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[in-vol-uh n-ter-ee] /ɪnˈvɒl ənˌtɛr i/
not voluntary; independent of one's will; not by one's own choice:
an involuntary listener; involuntary servitude.
unintentional; unconscious:
an involuntary gesture.
Physiology. acting independently of or done or occurring without volition:
involuntary muscles.
Origin of involuntary
1525-35; < Late Latin involuntārius. See in-3, voluntary
Related forms
[in-vol-uh n-ter-uh-lee, -vol-uh n-tair-] /ɪnˈvɒl ənˌtɛr ə li, -ˌvɒl ənˈtɛər-/ (Show IPA),
involuntariness, noun
1, 3. See automatic. 2. instinctive. 3. reflex, uncontrolled.
2. intentional. Unabridged
Based on the Random House Dictionary, © Random House, Inc. 2015.
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Examples from the web for involuntary
  • The involuntary eye movements of nystagmus are caused by abnormal function in the areas of the brain that control eye movements.
  • First, let's consider involuntary collaboration with jerks.
  • Government offices are closed on some days, as state workers take involuntary and unpaid furloughs.
  • However, some migrations are forced and involuntary.
  • Shivering is another response to chilling: the involuntary movements burn body tissue to produce more body heat.
  • If someone touches you in certain places in a certain way, it prompts an involuntary but pleasurable physiological response.
  • It's a good conversation-starter for discussion of involuntary commitment.
  • His trainer was unconsciously signalling answers to the horse with involuntary cues.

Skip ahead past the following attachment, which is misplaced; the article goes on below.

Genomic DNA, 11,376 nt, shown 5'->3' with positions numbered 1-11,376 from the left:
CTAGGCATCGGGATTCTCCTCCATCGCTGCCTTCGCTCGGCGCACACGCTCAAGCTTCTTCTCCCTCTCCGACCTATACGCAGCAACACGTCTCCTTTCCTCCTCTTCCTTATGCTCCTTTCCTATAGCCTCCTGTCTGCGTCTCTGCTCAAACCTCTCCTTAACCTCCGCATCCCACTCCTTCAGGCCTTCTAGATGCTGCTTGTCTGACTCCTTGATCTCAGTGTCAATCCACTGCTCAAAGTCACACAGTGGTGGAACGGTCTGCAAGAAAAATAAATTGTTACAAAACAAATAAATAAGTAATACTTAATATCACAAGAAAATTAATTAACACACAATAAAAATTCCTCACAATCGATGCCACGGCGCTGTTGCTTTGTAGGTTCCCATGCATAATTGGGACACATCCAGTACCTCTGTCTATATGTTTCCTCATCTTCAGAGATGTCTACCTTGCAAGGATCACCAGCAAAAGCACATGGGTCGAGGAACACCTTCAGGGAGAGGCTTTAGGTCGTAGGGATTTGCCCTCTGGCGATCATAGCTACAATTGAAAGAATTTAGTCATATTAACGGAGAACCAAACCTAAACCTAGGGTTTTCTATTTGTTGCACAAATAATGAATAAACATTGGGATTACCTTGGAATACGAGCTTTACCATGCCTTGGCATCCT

• Soon it was his turn to let out an involuntary curse of astonishment.
  • Stuttering is a communication disorder generally characterized by involuntary disruptions in the flow of speech.
British Dictionary definitions for involuntary


/ɪnˈvɒləntərɪ; -trɪ/
carried out without one's conscious wishes; not voluntary; unintentional
(physiol) (esp of a movement or muscle) performed or acting without conscious control
Derived Forms
involuntarily, adverb
involuntariness, noun
Collins English Dictionary - Complete & Unabridged 2012 Digital Edition
© William Collins Sons & Co. Ltd. 1979, 1986 © HarperCollins
Publishers 1998, 2000, 2003, 2005, 2006, 2007, 2009, 2012
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Word Origin and History for involuntary

mid-15c., from Late Latin involuntarius "involuntary," from in- "not, opposite of" (see in- (1)) + Latin voluntarius (see voluntary). Related: Involuntarily.

Online Etymology Dictionary, © 2010 Douglas Harper
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involuntary in Medicine

involuntary in·vol·un·tar·y (ĭn-vŏl'ən-těr'ē)

  1. Not subject to control of the volition.

  2. Acting or done without or against one's will.

The American Heritage® Stedman's Medical Dictionary
Copyright © 2002, 2001, 1995 by Houghton Mifflin Company. Published by Houghton Mifflin Company.
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involuntary in Science
Not under conscious control. Most of the biological processes in animals that are vital to life, such as contraction of the heart, blood flow, breathing, and digestion, are involuntary and controlled by the autonomic nervous system.
The American Heritage® Science Dictionary
Copyright © 2002. Published by Houghton Mifflin. All rights reserved.
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